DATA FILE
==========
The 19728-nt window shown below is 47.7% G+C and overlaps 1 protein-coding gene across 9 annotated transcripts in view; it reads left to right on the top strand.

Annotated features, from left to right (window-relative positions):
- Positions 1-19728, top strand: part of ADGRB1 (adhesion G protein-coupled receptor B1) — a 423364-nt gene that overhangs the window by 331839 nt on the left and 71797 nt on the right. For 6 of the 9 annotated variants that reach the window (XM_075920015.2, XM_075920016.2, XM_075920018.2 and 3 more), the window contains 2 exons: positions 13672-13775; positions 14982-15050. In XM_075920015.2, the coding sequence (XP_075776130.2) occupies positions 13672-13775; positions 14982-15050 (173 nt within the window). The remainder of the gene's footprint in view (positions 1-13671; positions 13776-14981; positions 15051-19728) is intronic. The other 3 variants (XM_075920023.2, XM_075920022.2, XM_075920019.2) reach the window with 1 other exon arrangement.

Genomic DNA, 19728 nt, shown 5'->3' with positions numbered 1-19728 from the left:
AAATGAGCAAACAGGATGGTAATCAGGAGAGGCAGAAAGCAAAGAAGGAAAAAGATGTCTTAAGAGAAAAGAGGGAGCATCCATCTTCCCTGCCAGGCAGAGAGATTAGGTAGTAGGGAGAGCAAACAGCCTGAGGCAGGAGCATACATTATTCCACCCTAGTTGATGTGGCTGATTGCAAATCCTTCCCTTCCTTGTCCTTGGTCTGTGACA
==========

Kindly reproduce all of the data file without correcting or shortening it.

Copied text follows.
The 19728-nt window shown below is 47.7% G+C and overlaps 1 protein-coding gene across 9 annotated transcripts in view; it reads left to right on the top strand.

Annotated features, from left to right (window-relative positions):
- Positions 1-19728, top strand: part of ADGRB1 (adhesion G protein-coupled receptor B1) — a 423364-nt gene that overhangs the window by 331839 nt on the left and 71797 nt on the right. For 6 of the 9 annotated variants that reach the window (XM_075920015.2, XM_075920016.2, XM_075920018.2 and 3 more), the window contains 2 exons: positions 13672-13775; positions 14982-15050. In XM_075920015.2, the coding sequence (XP_075776130.2) occupies positions 13672-13775; positions 14982-15050 (173 nt within the window). The remainder of the gene's footprint in view (positions 1-13671; positions 13776-14981; positions 15051-19728) is intronic. The other 3 variants (XM_075920023.2, XM_075920022.2, XM_075920019.2) reach the window with 1 other exon arrangement.

Genomic DNA, 19728 nt, shown 5'->3' with positions numbered 1-19728 from the left:
AAATGAGCAAACAGGATGGTAATCAGGAGAGGCAGAAAGCAAAGAAGGAAAAAGATGTCTTAAGAGAAAAGAGGGAGCATCCATCTTCCCTGCCAGGCAGAGAGATTAGGTAGTAGGGAGAGCAAACAGCCTGAGGCAGGAGCATACATTATTCCACCCTAGTTGATGTGGCTGATTGCAAATCCTTCCCTTCCTTGTCCTTGGTCTGTGACA